Subsidiary Performance in Emerging Economies and Developing Countries: Influence of Host Country Experience

Henrik Gundelach*, Michael W. Hansen, Bo Bernhard Nielsen

*Corresponding author for this work

Research output: Contribution to conferenceConference abstract for conferenceResearchpeer-review

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Within International Business (IB) theory, experience is a key concept in explaining the performance of Multinational Corporations’ (MNCs’) subsidiaries in challenging business environments. It is argued that experience can help MNCs overcome difficulties of challenging business environments. Experience can be sourced internally within the parent firms or externally through local JV partners or through joint ventures with a home country based development finance institution (DFI). This paper investigates the effect of these forms of experience on subsidiary performance. A quantitative analysis of 157 subsidiaries in 39 countries shows that parent firm’s host country experience has a direct effect on subsidiary performance and that the leveraged effect of the DFIs’ host country experience adversely moderates the effects of the host country’s business environment. These findings imply that in highly challenging business environments, it is important to complement the internal experience with external experience.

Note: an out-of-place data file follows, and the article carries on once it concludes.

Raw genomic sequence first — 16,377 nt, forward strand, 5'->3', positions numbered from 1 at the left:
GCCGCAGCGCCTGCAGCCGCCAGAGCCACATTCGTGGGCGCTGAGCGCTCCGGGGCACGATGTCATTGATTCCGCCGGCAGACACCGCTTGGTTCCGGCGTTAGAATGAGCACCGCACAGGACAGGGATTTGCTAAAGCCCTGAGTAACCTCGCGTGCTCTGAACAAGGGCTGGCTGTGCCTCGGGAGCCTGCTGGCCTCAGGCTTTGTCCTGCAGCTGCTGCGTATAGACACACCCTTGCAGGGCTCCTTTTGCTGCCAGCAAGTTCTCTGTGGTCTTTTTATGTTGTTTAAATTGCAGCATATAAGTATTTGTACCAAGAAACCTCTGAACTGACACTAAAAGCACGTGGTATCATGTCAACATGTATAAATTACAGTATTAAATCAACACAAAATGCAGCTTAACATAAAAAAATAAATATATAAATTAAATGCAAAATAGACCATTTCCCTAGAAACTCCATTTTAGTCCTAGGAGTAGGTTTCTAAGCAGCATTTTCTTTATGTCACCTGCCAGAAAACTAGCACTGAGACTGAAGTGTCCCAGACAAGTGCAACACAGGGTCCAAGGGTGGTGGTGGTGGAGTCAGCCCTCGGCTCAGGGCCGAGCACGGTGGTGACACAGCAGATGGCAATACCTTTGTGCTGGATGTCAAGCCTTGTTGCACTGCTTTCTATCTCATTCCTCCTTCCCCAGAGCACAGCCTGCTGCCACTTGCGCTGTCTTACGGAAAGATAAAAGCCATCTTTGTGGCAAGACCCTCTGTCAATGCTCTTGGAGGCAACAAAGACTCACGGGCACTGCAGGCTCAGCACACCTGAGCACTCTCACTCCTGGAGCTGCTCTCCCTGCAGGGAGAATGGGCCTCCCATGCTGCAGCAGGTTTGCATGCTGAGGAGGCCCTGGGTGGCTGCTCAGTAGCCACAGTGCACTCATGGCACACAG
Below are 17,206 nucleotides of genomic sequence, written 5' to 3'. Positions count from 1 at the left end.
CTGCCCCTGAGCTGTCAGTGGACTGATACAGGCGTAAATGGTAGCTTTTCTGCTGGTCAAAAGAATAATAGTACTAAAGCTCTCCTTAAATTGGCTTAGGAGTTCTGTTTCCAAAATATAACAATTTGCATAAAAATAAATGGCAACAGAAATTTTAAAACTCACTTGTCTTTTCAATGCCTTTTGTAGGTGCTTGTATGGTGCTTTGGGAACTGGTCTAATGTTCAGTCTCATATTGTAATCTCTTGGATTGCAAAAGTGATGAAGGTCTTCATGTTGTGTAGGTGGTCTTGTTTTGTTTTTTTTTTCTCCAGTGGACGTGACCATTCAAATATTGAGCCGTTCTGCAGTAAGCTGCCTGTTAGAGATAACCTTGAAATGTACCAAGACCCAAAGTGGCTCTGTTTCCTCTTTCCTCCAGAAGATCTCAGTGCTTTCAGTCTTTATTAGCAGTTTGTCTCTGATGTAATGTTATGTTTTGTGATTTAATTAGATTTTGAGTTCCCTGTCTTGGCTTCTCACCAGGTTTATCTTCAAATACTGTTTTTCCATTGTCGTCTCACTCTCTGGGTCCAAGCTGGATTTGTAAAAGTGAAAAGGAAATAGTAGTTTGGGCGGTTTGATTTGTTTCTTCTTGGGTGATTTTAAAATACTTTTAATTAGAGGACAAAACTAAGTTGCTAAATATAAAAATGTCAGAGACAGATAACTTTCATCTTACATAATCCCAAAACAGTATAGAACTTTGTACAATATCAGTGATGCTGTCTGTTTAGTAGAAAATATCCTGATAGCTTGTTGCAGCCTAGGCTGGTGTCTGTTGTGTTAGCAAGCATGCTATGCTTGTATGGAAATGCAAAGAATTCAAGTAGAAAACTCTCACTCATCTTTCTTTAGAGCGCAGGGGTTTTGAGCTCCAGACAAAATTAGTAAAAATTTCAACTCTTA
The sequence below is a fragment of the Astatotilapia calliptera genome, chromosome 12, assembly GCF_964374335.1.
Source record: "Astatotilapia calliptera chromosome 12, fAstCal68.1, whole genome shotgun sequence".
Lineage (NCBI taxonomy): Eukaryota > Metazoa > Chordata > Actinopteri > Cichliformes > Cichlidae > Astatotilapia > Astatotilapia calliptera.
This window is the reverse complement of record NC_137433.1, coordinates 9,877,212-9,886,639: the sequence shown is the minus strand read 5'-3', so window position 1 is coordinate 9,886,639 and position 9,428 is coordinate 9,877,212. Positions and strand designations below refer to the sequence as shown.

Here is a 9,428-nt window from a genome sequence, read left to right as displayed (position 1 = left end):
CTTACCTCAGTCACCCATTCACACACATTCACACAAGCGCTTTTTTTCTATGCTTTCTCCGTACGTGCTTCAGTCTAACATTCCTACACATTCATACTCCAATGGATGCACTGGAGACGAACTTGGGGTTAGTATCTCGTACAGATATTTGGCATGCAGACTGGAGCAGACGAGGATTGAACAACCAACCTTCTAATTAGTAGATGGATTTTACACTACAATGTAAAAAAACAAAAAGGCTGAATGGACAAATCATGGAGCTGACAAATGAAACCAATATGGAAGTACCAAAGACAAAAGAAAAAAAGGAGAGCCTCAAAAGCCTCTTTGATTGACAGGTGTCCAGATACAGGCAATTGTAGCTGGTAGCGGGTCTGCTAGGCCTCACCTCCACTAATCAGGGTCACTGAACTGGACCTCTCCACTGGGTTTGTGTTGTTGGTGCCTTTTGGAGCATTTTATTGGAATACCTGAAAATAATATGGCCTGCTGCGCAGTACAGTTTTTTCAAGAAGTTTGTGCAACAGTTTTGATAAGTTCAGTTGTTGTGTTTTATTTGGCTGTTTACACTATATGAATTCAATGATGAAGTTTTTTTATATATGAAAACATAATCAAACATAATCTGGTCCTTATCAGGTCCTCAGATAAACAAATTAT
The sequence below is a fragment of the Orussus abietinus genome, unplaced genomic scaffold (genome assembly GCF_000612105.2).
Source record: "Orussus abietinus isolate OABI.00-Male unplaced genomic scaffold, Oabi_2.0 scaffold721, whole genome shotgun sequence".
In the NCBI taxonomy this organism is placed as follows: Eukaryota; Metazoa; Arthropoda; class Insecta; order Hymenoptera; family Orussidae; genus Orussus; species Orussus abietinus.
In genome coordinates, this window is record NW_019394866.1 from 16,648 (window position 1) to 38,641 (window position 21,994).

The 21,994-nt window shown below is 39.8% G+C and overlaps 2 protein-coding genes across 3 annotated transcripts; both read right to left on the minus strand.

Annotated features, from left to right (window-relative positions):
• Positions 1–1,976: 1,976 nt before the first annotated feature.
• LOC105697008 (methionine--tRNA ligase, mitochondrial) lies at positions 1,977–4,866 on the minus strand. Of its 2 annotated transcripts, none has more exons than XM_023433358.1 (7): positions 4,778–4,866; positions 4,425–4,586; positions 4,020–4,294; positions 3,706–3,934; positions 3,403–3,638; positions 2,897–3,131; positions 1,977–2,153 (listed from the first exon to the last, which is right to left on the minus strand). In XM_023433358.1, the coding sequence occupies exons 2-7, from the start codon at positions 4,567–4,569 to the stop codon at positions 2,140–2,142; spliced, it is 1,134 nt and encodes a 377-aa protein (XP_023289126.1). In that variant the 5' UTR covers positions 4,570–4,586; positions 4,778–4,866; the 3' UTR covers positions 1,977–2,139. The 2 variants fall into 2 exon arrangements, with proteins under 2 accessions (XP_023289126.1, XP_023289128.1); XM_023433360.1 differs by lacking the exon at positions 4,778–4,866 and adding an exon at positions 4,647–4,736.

Original languageEnglish
Publication date2019
Number of pages1
Publication statusPublished - 2019
EventAcademy for International Business: Africa Conference 2019 - Fiesta Royale Hotel, Accra, Ghana
Duration: 4 Aug 20197 Aug 2019


ConferenceAcademy for International Business
LocationFiesta Royale Hotel
Internet address


  • Developing countries
  • Emerging economies
  • Institutional distance
  • Experience
  • Joint venture
  • Development financial institutions
  • Subsidiary performance

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